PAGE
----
This article argues that participation is a core element of procedural justice but that there is a need to understand better what legal participation means to litigants in court hearings. The empirical data on tribunal users’ experiences of participation have underpinned a model of legal participation, helping to articulate what procedural justice looks like for this population. Using the lens of legal participation developed through this conceptual tool, the article argues that the focus on participation as a core element of procedural justice in legal proceedings can be used to illuminate the theoretical arguments about what distinguishes courts from tribunals. The concept of legal participation, therefore, provides a way to reorient academic studies of courts and tribunals to provide a new prism to distinguish justice processes.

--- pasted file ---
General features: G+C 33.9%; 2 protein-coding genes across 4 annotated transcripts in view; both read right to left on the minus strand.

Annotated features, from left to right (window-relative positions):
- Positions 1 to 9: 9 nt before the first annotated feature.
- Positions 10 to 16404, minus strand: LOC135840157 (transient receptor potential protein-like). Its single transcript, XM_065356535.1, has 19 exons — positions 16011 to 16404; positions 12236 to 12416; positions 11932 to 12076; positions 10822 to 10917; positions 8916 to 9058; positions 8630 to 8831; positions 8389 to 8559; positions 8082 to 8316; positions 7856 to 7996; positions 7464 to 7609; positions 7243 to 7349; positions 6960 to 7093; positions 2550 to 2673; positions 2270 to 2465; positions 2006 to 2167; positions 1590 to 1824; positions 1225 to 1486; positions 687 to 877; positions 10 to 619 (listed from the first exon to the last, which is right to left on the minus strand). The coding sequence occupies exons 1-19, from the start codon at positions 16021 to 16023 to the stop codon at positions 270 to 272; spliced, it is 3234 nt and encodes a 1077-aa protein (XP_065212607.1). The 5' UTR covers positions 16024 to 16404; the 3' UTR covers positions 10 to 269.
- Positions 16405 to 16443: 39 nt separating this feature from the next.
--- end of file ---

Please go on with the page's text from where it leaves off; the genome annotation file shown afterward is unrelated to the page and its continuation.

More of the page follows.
|Journal||Civil Justice Quarterly|
|Publication status||Accepted/In press - 17 Feb 2020|
- legal participation
- litigants in person
- fair trial
- procedural justice
- administrative justice